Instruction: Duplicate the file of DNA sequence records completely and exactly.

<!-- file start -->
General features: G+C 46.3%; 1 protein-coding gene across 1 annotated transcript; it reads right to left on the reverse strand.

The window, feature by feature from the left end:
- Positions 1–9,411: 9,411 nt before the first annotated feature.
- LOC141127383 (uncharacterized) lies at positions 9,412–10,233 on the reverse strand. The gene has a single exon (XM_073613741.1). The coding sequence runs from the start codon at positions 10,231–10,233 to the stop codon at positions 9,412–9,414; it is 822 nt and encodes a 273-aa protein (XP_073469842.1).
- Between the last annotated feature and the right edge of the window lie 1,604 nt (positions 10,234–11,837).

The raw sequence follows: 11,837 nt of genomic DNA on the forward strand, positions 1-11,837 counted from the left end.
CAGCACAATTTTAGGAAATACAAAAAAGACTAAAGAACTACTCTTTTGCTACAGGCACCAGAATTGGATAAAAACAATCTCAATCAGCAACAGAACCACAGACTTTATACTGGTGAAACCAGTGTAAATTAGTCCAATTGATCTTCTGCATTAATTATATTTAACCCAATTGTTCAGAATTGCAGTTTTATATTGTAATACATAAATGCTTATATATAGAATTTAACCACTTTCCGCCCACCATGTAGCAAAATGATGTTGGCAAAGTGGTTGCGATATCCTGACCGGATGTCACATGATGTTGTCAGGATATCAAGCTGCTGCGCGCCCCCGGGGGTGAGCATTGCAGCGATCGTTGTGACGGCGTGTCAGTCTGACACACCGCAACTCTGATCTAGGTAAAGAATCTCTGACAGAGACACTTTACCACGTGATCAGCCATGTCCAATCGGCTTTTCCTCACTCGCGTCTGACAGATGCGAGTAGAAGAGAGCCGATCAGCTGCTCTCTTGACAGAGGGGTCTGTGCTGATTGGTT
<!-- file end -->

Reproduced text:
General features: G+C 46.3%; 1 protein-coding gene across 1 annotated transcript; it reads right to left on the reverse strand.

The window, feature by feature from the left end:
- Positions 1–9,411: 9,411 nt before the first annotated feature.
- LOC141127383 (uncharacterized) lies at positions 9,412–10,233 on the reverse strand. The gene has a single exon (XM_073613741.1). The coding sequence runs from the start codon at positions 10,231–10,233 to the stop codon at positions 9,412–9,414; it is 822 nt and encodes a 273-aa protein (XP_073469842.1).
- Between the last annotated feature and the right edge of the window lie 1,604 nt (positions 10,234–11,837).

The raw sequence follows: 11,837 nt of genomic DNA on the forward strand, positions 1-11,837 counted from the left end.
CAGCACAATTTTAGGAAATACAAAAAAGACTAAAGAACTACTCTTTTGCTACAGGCACCAGAATTGGATAAAAACAATCTCAATCAGCAACAGAACCACAGACTTTATACTGGTGAAACCAGTGTAAATTAGTCCAATTGATCTTCTGCATTAATTATATTTAACCCAATTGTTCAGAATTGCAGTTTTATATTGTAATACATAAATGCTTATATATAGAATTTAACCACTTTCCGCCCACCATGTAGCAAAATGATGTTGGCAAAGTGGTTGCGATATCCTGACCGGATGTCACATGATGTTGTCAGGATATCAAGCTGCTGCGCGCCCCCGGGGGTGAGCATTGCAGCGATCGTTGTGACGGCGTGTCAGTCTGACACACCGCAACTCTGATCTAGGTAAAGAATCTCTGACAGAGACACTTTACCACGTGATCAGCCATGTCCAATCGGCTTTTCCTCACTCGCGTCTGACAGATGCGAGTAGAAGAGAGCCGATCAGCTGCTCTCTTGACAGAGGGGTCTGTGCTGATTGGTT